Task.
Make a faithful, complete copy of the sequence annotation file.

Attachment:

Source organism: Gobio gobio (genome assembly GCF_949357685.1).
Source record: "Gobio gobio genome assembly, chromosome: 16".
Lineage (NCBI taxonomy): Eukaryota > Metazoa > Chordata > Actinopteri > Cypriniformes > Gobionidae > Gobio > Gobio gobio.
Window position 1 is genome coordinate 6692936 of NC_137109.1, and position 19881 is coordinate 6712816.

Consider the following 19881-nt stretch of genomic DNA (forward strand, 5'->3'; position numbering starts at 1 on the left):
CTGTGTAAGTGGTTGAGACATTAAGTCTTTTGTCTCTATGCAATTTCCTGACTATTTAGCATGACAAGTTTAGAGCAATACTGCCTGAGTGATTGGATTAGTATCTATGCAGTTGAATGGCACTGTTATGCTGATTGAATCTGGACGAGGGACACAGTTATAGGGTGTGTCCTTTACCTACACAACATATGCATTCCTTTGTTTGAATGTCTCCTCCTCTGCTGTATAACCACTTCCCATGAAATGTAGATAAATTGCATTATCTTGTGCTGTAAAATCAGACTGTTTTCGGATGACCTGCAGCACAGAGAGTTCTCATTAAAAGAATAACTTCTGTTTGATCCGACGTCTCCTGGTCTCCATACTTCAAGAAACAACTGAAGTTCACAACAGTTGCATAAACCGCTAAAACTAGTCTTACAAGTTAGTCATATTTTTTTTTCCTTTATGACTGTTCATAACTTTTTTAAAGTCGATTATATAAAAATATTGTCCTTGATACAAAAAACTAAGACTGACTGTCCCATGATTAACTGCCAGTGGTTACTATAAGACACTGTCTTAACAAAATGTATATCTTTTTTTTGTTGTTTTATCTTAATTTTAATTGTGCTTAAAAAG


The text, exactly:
Source organism: Gobio gobio (genome assembly GCF_949357685.1).
Source record: "Gobio gobio genome assembly, chromosome: 16".
Lineage (NCBI taxonomy): Eukaryota > Metazoa > Chordata > Actinopteri > Cypriniformes > Gobionidae > Gobio > Gobio gobio.
Window position 1 is genome coordinate 6692936 of NC_137109.1, and position 19881 is coordinate 6712816.

Consider the following 19881-nt stretch of genomic DNA (forward strand, 5'->3'; position numbering starts at 1 on the left):
CTGTGTAAGTGGTTGAGACATTAAGTCTTTTGTCTCTATGCAATTTCCTGACTATTTAGCATGACAAGTTTAGAGCAATACTGCCTGAGTGATTGGATTAGTATCTATGCAGTTGAATGGCACTGTTATGCTGATTGAATCTGGACGAGGGACACAGTTATAGGGTGTGTCCTTTACCTACACAACATATGCATTCCTTTGTTTGAATGTCTCCTCCTCTGCTGTATAACCACTTCCCATGAAATGTAGATAAATTGCATTATCTTGTGCTGTAAAATCAGACTGTTTTCGGATGACCTGCAGCACAGAGAGTTCTCATTAAAAGAATAACTTCTGTTTGATCCGACGTCTCCTGGTCTCCATACTTCAAGAAACAACTGAAGTTCACAACAGTTGCATAAACCGCTAAAACTAGTCTTACAAGTTAGTCATATTTTTTTTTCCTTTATGACTGTTCATAACTTTTTTAAAGTCGATTATATAAAAATATTGTCCTTGATACAAAAAACTAAGACTGACTGTCCCATGATTAACTGCCAGTGGTTACTATAAGACACTGTCTTAACAAAATGTATATCTTTTTTTTGTTGTTTTATCTTAATTTTAATTGTGCTTAAAAAG